Sunday, June 15, 2014


After giving everything a chance to dry out thoroughly, I tested all the mounts this morning, and all seem to be functioning properly, even the CPC1100. Great relief! I guess, since these are supposed to be used outdoors, they are somewhat more tolerant of moisture than most electronics. I'm concerned about the CPC1100, since it was not flooded, but still was giving error messages. It was very humid on Thursday night, and high humidity might cause electrical problems in the mount. I've gotten error messages before from time to time, and then the mount was working OK the next time.



We had a flood in our house which drenched the basement room in which I store most of my telescopes and mounts. Not only that, but when I checked the CPC1100 in the POD (which wasn't in the flood), it was showing Errors 16 and 17, which usually means an electrical problem in the mount.

Monday, June 9, 2014

1554e 2014/06/09/10

1554e 2014/06/09/10 21:45–22:10 EDT Foxmead POD 8 28cmsc

Jupiter was blocked by house as sky was getting dark, low in the northeast. Mars was too blurry with 11mm Nagler (254x) so I backed off to the 16mm Nagler (175x). The disk is very small, 11 arc seconds and obviously gtibbous, but I could still see hints of dark albedo markings. The limb looked cloudy. No sign of polar cap, probably lost in limb haze.

Saturn was lovely at 175x, with Cassini Division plainly visible, plus a couple of moons. I hadn't made a chart ahead of time to identify them.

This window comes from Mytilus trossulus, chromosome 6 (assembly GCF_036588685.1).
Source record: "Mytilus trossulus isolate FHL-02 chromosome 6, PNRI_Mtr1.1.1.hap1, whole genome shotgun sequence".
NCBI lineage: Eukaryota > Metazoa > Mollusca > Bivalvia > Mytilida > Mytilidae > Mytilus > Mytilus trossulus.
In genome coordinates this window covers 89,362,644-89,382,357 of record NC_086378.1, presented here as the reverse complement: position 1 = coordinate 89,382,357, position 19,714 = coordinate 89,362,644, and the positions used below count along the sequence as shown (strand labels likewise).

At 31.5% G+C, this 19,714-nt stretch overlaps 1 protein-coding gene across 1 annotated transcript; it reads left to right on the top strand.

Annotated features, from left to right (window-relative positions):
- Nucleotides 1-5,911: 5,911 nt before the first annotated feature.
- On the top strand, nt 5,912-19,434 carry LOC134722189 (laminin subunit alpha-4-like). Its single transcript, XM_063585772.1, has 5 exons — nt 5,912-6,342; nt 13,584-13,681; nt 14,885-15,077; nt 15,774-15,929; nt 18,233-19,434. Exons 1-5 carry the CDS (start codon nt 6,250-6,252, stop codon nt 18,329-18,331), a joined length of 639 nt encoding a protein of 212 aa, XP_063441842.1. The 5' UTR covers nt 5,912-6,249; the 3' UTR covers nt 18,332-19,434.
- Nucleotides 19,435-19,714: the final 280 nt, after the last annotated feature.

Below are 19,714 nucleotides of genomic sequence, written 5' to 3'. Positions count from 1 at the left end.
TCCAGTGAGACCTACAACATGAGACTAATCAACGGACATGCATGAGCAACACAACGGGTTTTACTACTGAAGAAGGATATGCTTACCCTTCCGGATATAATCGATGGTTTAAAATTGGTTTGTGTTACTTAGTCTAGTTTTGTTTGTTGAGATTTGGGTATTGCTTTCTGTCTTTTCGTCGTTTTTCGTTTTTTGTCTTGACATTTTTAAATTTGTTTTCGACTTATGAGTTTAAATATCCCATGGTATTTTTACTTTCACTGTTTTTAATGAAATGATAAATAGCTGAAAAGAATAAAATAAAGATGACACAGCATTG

Finally I moved to the Moon, waxing gibbous, 11.4 days old. The Sun had just risen over Aristarchus and the Schröter Valley.

The mosquitoes were ferocious, as I expected, but I didn't feel like slathering on the Muskol, so I called it a night.

Temperature = 13.4°C

1553d 2014/06/09

1553d 2014/06/09 10:00–10:25 EDT Foxmead POD 8 28cmsc

I'm constantly amazed that I can turn on this telescope (Celestron CPC1100) after nearly 8 months of inactivity, tell it to wake from hibernation, then have it point within a few arc minutes of the centre of the Sun. There's a nice large sunspot group currently, plus some smaller spots. I first viewed with the 40mm MK-70 at 70x, but there were a couple of distracting spots in the eyepiece, including a tiny dead bug. I then switched to the 22mm Nagler at 127x, and the Sun fit snugly within its 82° apparent field of view, 38' actual f.o.v., enlarging the spots nicely.

I did a re-alignment on the Sun, and then slewed to Venus, which was nicely within the 22mm field! I centred it and used it as the second object for alignment. According to Starry Night, it is currently 85% illuminated and 31 arc seconds in diameter, about half what it was during the transit across the Sun two years ago.

The POD is full of dust, algae, and cobwebs, so I'll leave it open today to air out, and try some observing tonight, if the mosquitoes aren't too fierce.

Temperature = 23°C

Here's a picture of the Sun a few hours ago from Big Bear Solar Observatory in California: